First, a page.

The leaders of the Barbizon school were Théodore Rousseau, Jean-François Millet, and Charles-François Daubigny; other members included Jules Dupré, Constant Troyon, Charles Jacque, Narcisse Virgilio Díaz, Pierre Emmanuel Damoye, Charles Olivier de Penne, Henri Harpignies, Paul-Emmanuel Péraire, Gabriel-Hippolyte Lebas, Albert Charpin, Félix Ziem, François-Louis Français, Émile van Marcke, and Alexandre Defaux.

Millet extended the idea from landscape to figures — peasant figures, scenes of peasant life, and work in the fields. In The Gleaners (1857), for example, Millet portrays three peasant women working at the harvest. Gleaners are poor people who are permitted to gather the remains after the owners of the field complete the main harvest. The owners (portrayed as wealthy) and their laborers are seen in the back of the painting. Millet shifted the focus and the subject matter from the rich and prominent to those at the bottom of the social ladders. To emphasize their anonymity and marginalized position, he hid their faces. The women’s bowed bodies represent their everyday hard work.

In the spring of 1829, Jean-Baptiste-Camille Corot came to Barbizon to paint in the Forest of Fontainebleau, he had first painted in the forest at Chailly in 1822. He returned to Barbizon in the autumn of 1830 and in the summer of 1831, where he made drawings and oil studies, from which he made a painting intended for the Salon of 1830; “View of the Forest of Fontainebleau'” (now in the National Gallery in Washington) and, for the salon of 1831, another “View of the Forest of Fontainebleau”‘. While there he met the members of the Barbizon school; Théodore Rousseau, Paul Huet, Constant Troyon, Jean-François Millet, and the young Charles-François Daubigny.

During the late 1860s, the Barbizon painters attracted the attention of a younger generation of French artists studying in Paris. Several of those artists visited Fontainebleau Forest to paint the landscape, including Claude Monet, Pierre-Auguste Renoir, Alfred Sisley and Frédéric Bazille.[4] In the 1870s those artists, among others, developed the art movement called Impressionism and practiced plein air painting.

Influence in Europe

Painters in other countries were also influenced by this art. Beginning in the late nineteenth century, many artists came to Paris from Austria-Hungary to study the new movements. For instance, the Hungarian painter János Thorma studied in Paris as a young man. In 1896 he was one of the founders of the Nagybánya artists’ colony in what is now Baia Mare, Romania, which brought impressionism to Hungary. In 2013 the Hungarian National Gallery opens a major retrospective of his work, entitled, ”János Thorma, the Painter of the Hungarian Barbizon, 8 February – 19 May 2013, Hungarian National Gallery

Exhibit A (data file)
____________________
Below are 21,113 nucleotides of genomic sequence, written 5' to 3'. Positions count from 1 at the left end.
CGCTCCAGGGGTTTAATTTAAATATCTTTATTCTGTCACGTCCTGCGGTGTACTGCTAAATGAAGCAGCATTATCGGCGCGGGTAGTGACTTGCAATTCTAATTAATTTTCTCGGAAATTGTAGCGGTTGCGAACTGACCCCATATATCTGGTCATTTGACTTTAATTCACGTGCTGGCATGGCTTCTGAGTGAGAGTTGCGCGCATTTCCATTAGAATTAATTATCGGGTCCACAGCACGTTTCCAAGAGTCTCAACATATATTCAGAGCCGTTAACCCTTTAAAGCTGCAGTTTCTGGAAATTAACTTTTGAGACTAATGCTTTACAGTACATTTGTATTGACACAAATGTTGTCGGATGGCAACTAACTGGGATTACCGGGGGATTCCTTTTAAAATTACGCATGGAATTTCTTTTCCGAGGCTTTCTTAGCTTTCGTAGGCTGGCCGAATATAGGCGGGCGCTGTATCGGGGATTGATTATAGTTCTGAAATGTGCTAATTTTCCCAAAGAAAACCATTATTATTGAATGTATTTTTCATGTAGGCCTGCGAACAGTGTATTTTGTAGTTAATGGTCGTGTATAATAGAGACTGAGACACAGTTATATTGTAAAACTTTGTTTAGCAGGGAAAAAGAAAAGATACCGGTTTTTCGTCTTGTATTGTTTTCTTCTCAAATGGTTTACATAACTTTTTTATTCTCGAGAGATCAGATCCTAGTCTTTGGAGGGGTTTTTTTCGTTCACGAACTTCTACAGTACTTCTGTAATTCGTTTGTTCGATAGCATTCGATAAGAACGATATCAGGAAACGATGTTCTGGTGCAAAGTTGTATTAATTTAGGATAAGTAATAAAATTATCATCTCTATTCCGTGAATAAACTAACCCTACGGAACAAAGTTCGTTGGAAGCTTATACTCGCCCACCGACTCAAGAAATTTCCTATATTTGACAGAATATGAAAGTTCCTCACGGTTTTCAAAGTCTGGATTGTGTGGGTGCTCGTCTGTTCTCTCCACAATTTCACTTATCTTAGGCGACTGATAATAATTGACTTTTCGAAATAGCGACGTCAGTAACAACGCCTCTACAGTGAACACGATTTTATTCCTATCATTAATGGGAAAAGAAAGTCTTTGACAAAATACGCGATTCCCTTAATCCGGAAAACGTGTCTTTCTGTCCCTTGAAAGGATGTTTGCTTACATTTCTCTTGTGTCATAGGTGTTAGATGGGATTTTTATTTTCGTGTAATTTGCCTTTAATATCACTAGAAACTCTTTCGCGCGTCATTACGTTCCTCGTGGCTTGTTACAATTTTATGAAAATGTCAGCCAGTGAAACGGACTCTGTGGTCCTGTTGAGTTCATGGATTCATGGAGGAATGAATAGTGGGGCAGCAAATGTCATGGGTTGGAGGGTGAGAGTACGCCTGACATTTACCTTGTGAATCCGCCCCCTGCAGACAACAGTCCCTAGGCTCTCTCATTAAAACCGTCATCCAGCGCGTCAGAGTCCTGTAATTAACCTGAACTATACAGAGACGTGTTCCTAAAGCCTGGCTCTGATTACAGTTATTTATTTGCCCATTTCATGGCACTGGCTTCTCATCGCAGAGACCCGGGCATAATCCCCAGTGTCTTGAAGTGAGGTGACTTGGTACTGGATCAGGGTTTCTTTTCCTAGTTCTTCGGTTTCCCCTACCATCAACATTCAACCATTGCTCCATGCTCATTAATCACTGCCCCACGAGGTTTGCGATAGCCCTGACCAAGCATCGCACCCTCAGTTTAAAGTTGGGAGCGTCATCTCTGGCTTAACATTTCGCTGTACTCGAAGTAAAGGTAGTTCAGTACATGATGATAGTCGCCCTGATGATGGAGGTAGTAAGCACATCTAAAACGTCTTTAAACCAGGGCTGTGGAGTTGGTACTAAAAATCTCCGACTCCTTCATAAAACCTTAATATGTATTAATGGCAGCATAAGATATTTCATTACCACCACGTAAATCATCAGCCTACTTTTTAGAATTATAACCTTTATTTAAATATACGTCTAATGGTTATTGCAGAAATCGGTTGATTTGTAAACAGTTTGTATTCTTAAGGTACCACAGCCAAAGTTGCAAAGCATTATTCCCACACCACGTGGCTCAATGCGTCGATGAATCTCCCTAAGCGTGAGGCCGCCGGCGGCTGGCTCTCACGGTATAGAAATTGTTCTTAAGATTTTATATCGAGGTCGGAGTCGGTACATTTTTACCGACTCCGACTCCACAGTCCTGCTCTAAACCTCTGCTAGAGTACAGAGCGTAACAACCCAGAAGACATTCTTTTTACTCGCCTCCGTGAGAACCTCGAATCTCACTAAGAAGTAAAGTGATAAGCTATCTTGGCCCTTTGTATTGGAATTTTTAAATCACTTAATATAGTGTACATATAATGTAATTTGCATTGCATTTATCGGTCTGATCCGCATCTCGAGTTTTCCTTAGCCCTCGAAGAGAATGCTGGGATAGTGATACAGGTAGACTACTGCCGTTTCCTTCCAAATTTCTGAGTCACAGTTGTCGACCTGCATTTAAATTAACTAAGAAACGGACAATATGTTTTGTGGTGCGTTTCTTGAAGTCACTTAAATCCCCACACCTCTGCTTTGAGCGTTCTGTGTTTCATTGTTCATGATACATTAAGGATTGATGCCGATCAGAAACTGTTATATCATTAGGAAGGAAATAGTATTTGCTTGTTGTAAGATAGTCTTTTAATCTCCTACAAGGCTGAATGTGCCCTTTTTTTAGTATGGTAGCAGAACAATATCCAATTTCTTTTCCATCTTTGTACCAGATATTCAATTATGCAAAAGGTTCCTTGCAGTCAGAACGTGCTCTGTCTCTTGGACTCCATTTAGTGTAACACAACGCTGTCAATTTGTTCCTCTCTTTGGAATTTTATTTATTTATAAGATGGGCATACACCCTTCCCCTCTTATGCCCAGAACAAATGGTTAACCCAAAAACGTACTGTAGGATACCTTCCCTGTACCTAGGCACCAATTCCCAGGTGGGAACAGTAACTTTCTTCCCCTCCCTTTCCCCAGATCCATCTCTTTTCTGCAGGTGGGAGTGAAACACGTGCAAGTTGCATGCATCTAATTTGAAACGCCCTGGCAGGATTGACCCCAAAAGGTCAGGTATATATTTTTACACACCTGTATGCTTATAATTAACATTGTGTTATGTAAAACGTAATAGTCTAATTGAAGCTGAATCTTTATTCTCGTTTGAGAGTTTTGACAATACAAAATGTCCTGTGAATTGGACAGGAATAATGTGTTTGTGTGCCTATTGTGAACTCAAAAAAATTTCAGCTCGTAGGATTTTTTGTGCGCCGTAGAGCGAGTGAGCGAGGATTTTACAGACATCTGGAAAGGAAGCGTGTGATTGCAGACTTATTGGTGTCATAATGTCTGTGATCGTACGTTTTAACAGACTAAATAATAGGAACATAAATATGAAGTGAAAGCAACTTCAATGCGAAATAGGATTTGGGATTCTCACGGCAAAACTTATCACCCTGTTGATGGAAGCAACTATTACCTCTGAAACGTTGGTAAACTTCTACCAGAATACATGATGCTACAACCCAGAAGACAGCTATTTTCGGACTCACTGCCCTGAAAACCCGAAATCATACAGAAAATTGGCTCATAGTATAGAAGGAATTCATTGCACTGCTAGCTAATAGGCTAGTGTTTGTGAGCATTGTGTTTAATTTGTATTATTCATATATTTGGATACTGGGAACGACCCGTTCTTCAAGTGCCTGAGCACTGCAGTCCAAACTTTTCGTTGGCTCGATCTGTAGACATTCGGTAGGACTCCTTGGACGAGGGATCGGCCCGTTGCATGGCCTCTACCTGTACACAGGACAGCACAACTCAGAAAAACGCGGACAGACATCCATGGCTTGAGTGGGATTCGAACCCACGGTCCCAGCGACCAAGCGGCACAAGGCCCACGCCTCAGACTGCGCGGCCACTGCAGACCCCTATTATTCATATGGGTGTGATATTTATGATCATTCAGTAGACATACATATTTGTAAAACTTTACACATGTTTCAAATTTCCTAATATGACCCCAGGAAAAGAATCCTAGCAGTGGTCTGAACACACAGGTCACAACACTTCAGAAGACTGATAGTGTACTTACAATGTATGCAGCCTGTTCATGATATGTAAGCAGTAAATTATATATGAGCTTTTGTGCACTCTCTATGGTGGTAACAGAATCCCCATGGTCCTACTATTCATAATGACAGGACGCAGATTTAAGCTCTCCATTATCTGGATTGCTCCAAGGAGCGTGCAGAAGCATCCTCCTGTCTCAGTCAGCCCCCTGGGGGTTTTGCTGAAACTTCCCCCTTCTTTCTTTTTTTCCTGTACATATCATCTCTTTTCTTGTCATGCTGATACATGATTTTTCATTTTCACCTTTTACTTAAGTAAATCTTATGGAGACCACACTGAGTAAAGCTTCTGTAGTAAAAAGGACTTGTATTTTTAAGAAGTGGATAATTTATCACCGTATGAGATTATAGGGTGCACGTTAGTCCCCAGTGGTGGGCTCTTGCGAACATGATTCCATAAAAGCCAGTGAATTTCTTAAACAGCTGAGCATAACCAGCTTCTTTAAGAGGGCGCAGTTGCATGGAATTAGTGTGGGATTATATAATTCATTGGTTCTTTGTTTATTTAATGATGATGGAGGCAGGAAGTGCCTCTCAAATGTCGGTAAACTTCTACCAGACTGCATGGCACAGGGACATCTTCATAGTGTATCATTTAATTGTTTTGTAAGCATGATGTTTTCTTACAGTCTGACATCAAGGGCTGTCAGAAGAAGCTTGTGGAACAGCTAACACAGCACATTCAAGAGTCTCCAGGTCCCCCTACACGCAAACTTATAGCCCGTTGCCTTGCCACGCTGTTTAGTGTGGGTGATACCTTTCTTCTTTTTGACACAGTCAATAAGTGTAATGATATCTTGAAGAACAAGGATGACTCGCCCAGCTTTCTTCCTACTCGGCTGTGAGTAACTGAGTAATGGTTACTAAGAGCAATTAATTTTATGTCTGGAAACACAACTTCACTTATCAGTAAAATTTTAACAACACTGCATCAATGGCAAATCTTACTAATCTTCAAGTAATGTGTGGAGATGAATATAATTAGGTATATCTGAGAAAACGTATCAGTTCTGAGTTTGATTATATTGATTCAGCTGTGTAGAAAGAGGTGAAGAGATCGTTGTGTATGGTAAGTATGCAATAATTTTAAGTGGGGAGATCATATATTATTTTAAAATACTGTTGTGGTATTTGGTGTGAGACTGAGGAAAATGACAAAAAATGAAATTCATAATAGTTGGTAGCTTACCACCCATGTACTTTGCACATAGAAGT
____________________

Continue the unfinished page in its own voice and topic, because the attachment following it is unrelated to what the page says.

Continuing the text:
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Teesside Print Exhibition 2017

I am taking part in the above exhibition with my dry point Family Album: The New Coat which I printed at Inky Cuttlefish Print Studios in September.


Family album: The New Coat, drypoing 9/17

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20:20 print project

I am doing an edition of 25 lino prints for the 20 20 project and going through making sure they are all okay.  Our open acces studio Inky Cuttlefish is taking part and I have to make sure they are all clean and signed ready to send off this week to the publishers.

small lino 3

It’s a simple lino print of shadows of autumn leaves and trees at Highbury Fields in September, just as the leaves were turning brown and golden.  I had a lovely walk in the fields

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Classic Car Boot, King X, 2017

We happened to find ourselves wandering around Kings Cross last Sunday, this is apparently what this part will look like when it is finished.


And we went around the car boot sale, full of amazing retro cars, clothes, records, tea stalls, cakes, hats, etc.  Wonderful!

Subs sitting in a car near the canal


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Open Access printmaking

I have two choices for open access printmaking : London Print Studio in Harrow Road which I suspect is a bit crowded as it’s a popular studio, and Inky Cuttlefish studio in Blackhorse Road, London Print Studio charges £33 pounds a year whereas IC charges 60.00, both charge the same hourly rate for studio use.

I have been to IC a couple of times and I am going to try LPS in October on a photopolymer one day course on 27 October, and from there I will decide whether to also use LPS for open access.

This is my latest print, a drypoint which I have put in for a print exhibition.  Entitled The Family Album Series: The New Coat


Proof No. 3

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Lino print

This is my latest lino print about my journey to work as an au pair in France when I was 19.  It features in my Printmaking category above.


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World Para Athletics 2017


We have really been enjoying the para athletics this week – wish I’d decided to go there – there aren’t many spectators, in fact the stadium looks empty tonight.  It’s so inspiring and so much hard work has gone into this event.  Blind long jump – can you imagine what that would be like? I like tbe blade runners, the long jump and the 100 metres.